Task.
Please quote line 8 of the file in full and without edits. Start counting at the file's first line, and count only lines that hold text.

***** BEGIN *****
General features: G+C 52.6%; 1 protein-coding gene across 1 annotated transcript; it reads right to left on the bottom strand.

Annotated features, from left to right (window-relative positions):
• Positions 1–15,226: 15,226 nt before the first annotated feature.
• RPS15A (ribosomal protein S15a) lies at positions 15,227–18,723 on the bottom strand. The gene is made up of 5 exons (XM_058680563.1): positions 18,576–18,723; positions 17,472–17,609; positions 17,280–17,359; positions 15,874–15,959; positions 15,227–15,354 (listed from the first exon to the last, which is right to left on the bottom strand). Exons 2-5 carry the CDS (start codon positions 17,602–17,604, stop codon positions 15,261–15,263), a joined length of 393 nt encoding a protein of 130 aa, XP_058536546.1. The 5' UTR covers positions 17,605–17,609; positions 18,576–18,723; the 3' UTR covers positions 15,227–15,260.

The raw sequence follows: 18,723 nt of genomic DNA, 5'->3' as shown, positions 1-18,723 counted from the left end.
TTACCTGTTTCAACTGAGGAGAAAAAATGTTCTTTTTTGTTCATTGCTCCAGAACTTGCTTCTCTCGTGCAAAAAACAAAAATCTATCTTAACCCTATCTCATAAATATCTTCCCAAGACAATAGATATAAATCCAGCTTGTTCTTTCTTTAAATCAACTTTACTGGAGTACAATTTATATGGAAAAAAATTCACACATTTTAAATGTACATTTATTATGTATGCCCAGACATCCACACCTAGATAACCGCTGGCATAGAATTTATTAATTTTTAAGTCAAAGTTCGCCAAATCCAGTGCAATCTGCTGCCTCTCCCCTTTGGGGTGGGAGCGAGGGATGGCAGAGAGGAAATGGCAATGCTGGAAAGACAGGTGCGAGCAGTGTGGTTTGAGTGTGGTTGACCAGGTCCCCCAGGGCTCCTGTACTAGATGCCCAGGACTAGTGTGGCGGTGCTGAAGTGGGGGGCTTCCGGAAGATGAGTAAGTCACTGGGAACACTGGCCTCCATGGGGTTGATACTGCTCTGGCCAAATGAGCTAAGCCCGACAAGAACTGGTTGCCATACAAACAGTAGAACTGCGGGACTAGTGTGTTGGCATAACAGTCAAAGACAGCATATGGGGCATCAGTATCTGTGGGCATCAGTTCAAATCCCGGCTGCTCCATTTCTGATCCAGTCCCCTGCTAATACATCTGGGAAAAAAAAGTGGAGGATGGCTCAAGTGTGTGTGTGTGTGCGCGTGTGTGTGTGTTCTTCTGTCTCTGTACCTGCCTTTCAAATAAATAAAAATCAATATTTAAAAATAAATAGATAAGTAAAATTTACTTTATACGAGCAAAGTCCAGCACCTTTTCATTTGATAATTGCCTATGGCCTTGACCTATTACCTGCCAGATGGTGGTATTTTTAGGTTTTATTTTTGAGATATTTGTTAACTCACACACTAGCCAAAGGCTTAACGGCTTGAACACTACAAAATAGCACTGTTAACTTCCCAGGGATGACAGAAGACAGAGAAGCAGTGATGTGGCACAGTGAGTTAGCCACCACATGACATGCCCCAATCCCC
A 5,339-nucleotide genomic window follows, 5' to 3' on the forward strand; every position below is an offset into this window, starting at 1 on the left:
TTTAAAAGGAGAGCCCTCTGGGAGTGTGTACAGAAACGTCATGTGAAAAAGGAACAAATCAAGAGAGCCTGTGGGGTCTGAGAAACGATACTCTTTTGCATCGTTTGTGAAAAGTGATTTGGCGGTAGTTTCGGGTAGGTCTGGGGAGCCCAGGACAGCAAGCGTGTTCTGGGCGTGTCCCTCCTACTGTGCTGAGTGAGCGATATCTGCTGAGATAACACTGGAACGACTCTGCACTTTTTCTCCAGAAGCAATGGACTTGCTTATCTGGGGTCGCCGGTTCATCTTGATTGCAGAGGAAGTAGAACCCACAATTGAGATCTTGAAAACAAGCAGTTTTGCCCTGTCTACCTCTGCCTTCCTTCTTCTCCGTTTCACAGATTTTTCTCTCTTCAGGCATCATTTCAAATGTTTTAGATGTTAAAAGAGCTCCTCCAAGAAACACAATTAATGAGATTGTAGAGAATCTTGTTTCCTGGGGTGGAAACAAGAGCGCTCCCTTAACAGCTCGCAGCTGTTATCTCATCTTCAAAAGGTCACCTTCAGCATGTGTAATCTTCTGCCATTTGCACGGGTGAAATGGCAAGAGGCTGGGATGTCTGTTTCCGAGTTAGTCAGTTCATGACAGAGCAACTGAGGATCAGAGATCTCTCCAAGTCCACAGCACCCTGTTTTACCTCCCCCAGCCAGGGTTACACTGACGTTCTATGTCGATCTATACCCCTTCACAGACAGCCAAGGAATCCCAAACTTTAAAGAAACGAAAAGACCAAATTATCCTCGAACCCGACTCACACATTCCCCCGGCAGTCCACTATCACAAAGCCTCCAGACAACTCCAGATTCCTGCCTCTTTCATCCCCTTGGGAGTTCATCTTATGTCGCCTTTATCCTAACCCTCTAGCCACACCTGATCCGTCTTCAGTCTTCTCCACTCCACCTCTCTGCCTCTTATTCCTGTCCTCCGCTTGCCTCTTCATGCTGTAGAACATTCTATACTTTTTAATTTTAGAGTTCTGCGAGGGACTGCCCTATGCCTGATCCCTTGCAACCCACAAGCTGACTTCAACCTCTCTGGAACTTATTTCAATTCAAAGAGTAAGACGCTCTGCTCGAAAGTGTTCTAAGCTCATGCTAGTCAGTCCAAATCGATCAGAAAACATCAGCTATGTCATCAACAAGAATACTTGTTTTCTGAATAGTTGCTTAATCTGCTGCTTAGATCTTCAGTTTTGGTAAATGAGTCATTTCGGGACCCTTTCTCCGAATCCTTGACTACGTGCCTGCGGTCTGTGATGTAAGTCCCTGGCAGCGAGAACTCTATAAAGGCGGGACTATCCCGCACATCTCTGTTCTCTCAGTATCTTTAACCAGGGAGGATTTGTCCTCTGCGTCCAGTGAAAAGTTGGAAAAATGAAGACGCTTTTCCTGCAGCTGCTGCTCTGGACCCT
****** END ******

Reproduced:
TTTAAAAGGAGAGCCCTCTGGGAGTGTGTACAGAAACGTCATGTGAAAAAGGAACAAATCAAGAGAGCCTGTGGGGTCTGAGAAACGATACTCTTTTGCATCGTTTGTGAAAAGTGATTTGGCGGTAGTTTCGGGTAGGTCTGGGGAGCCCAGGACAGCAAGCGTGTTCTGGGCGTGTCCCTCCTACTGTGCTGAGTGAGCGATATCTGCTGAGATAACACTGGAACGACTCTGCACTTTTTCTCCAGAAGCAATGGACTTGCTTATCTGGGGTCGCCGGTTCATCTTGATTGCAGAGGAAGTAGAACCCACAATTGAGATCTTGAAAACAAGCAGTTTTGCCCTGTCTACCTCTGCCTTCCTTCTTCTCCGTTTCACAGATTTTTCTCTCTTCAGGCATCATTTCAAATGTTTTAGATGTTAAAAGAGCTCCTCCAAGAAACACAATTAATGAGATTGTAGAGAATCTTGTTTCCTGGGGTGGAAACAAGAGCGCTCCCTTAACAGCTCGCAGCTGTTATCTCATCTTCAAAAGGTCACCTTCAGCATGTGTAATCTTCTGCCATTTGCACGGGTGAAATGGCAAGAGGCTGGGATGTCTGTTTCCGAGTTAGTCAGTTCATGACAGAGCAACTGAGGATCAGAGATCTCTCCAAGTCCACAGCACCCTGTTTTACCTCCCCCAGCCAGGGTTACACTGACGTTCTATGTCGATCTATACCCCTTCACAGACAGCCAAGGAATCCCAAACTTTAAAGAAACGAAAAGACCAAATTATCCTCGAACCCGACTCACACATTCCCCCGGCAGTCCACTATCACAAAGCCTCCAGACAACTCCAGATTCCTGCCTCTTTCATCCCCTTGGGAGTTCATCTTATGTCGCCTTTATCCTAACCCTCTAGCCACACCTGATCCGTCTTCAGTCTTCTCCACTCCACCTCTCTGCCTCTTATTCCTGTCCTCCGCTTGCCTCTTCATGCTGTAGAACATTCTATACTTTTTAATTTTAGAGTTCTGCGAGGGACTGCCCTATGCCTGATCCCTTGCAACCCACAAGCTGACTTCAACCTCTCTGGAACTTATTTCAATTCAAAGAGTAAGACGCTCTGCTCGAAAGTGTTCTAAGCTCATGCTAGTCAGTCCAAATCGATCAGAAAACATCAGCTATGTCATCAACAAGAATACTTGTTTTCTGAATAGTTGCTTAATCTGCTGCTTAGATCTTCAGTTTTGGTAAATGAGTCATTTCGGGACCCTTTCTCCGAATCCTTGACTACGTGCCTGCGGTCTGTGATGTAAGTCCCTGGCAGCGAGAACTCTATAAAGGCGGGACTATCCCGCACATCTCTGTTCTCTCAGTATCTTTAACCAGGGAGGATTTGTCCTCTGCGTCCAGTGAAAAGTTGGAAAAATGAAGACGCTTTTCCTGCAGCTGCTGCTCTGGACCCT